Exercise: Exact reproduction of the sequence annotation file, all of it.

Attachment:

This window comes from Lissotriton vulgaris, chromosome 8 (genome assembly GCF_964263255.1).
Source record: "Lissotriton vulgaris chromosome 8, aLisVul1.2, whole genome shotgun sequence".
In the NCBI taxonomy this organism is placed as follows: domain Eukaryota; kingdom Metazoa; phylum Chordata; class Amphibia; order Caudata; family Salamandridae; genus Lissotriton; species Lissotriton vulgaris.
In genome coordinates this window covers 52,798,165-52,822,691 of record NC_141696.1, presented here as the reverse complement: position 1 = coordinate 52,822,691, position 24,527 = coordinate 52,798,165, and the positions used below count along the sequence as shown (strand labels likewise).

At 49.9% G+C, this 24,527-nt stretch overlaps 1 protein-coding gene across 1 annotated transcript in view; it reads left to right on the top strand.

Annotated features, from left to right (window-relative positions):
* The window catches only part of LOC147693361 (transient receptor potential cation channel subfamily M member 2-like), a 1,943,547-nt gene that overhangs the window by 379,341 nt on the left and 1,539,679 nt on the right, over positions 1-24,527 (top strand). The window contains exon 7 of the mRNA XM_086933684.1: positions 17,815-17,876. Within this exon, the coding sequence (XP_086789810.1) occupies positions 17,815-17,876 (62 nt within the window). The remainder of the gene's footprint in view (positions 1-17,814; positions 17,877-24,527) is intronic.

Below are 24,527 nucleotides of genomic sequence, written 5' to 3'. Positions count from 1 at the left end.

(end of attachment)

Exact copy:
This window comes from Lissotriton vulgaris, chromosome 8 (genome assembly GCF_964263255.1).
Source record: "Lissotriton vulgaris chromosome 8, aLisVul1.2, whole genome shotgun sequence".
In the NCBI taxonomy this organism is placed as follows: domain Eukaryota; kingdom Metazoa; phylum Chordata; class Amphibia; order Caudata; family Salamandridae; genus Lissotriton; species Lissotriton vulgaris.
In genome coordinates this window covers 52,798,165-52,822,691 of record NC_141696.1, presented here as the reverse complement: position 1 = coordinate 52,822,691, position 24,527 = coordinate 52,798,165, and the positions used below count along the sequence as shown (strand labels likewise).

At 49.9% G+C, this 24,527-nt stretch overlaps 1 protein-coding gene across 1 annotated transcript in view; it reads left to right on the top strand.

Annotated features, from left to right (window-relative positions):
* The window catches only part of LOC147693361 (transient receptor potential cation channel subfamily M member 2-like), a 1,943,547-nt gene that overhangs the window by 379,341 nt on the left and 1,539,679 nt on the right, over positions 1-24,527 (top strand). The window contains exon 7 of the mRNA XM_086933684.1: positions 17,815-17,876. Within this exon, the coding sequence (XP_086789810.1) occupies positions 17,815-17,876 (62 nt within the window). The remainder of the gene's footprint in view (positions 1-17,814; positions 17,877-24,527) is intronic.

Below are 24,527 nucleotides of genomic sequence, written 5' to 3'. Positions count from 1 at the left end.